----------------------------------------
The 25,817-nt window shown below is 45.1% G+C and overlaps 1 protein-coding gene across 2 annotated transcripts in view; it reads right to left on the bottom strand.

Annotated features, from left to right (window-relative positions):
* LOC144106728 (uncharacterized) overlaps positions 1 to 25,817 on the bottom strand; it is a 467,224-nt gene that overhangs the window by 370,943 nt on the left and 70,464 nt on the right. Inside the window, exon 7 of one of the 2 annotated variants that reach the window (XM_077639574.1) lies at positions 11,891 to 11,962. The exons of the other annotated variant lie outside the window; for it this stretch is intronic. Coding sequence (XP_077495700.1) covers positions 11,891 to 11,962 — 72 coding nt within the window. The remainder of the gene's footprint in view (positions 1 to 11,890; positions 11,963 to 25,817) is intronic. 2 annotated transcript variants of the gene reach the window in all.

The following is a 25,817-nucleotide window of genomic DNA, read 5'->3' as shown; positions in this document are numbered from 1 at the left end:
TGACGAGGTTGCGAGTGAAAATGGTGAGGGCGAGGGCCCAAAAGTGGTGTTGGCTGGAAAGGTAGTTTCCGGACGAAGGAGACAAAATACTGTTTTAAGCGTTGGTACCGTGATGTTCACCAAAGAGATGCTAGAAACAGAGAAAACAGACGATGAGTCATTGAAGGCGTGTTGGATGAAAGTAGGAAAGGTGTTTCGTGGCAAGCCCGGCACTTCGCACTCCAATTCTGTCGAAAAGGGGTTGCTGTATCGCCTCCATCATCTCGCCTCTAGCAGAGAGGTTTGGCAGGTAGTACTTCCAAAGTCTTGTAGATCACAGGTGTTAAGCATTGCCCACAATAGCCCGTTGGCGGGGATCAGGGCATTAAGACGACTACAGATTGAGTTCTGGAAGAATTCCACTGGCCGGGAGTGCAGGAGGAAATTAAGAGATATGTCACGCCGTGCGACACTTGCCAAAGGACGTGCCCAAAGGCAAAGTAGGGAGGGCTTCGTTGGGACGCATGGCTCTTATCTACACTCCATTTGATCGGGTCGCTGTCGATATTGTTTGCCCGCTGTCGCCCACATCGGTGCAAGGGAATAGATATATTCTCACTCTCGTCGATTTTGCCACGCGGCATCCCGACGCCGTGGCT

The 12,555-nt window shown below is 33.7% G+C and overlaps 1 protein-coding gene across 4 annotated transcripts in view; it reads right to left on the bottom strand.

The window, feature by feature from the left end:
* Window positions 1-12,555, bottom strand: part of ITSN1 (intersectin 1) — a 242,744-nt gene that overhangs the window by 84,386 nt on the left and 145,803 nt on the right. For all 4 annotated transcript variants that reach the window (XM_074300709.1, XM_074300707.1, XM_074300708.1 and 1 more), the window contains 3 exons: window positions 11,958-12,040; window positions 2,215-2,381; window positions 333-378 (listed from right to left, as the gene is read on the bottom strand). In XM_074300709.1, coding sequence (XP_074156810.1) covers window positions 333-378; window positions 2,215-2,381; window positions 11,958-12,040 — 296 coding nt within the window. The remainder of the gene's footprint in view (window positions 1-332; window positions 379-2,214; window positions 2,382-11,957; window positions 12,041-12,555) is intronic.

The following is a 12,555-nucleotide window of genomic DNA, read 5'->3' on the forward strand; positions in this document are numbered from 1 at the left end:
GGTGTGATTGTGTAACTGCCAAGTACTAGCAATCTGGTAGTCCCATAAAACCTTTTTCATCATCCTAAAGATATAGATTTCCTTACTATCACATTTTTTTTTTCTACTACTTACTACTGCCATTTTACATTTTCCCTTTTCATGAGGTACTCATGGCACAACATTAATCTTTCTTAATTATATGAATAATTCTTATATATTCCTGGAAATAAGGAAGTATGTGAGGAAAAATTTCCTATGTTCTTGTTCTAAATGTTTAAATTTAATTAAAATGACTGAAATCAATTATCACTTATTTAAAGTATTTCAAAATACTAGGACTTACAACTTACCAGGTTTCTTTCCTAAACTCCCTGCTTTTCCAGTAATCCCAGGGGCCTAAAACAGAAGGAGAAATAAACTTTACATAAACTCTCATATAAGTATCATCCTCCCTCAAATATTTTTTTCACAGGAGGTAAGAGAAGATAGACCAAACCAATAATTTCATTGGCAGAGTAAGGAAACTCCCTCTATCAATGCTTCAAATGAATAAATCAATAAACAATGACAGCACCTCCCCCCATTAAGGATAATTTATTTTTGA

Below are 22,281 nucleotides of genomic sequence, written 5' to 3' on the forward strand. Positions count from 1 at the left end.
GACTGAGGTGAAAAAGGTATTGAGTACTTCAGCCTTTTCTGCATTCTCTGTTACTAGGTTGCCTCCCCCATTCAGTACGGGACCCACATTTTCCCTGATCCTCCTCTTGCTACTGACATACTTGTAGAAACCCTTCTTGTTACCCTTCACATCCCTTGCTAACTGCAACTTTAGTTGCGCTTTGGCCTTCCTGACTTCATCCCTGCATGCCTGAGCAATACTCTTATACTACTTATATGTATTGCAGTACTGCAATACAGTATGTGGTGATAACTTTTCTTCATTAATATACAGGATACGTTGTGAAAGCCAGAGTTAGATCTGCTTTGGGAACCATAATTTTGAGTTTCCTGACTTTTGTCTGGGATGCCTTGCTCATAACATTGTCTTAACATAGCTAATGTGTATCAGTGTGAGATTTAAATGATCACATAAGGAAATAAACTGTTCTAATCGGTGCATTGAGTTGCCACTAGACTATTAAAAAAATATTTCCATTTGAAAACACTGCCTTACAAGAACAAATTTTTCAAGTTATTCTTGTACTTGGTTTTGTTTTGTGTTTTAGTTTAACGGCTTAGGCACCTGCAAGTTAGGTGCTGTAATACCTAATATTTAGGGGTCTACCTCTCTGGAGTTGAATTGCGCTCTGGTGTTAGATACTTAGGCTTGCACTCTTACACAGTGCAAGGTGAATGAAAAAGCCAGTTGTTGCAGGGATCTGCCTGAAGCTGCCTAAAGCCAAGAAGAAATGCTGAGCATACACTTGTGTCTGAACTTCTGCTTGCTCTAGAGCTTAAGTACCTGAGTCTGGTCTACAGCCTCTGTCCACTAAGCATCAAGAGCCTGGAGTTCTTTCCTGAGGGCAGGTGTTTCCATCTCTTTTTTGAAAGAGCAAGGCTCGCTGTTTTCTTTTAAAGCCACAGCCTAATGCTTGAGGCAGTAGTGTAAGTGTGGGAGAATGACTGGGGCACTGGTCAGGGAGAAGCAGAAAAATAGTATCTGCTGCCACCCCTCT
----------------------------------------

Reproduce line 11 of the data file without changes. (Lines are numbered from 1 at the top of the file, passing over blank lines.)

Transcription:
Below are 22,281 nucleotides of genomic sequence, written 5' to 3' on the forward strand. Positions count from 1 at the left end.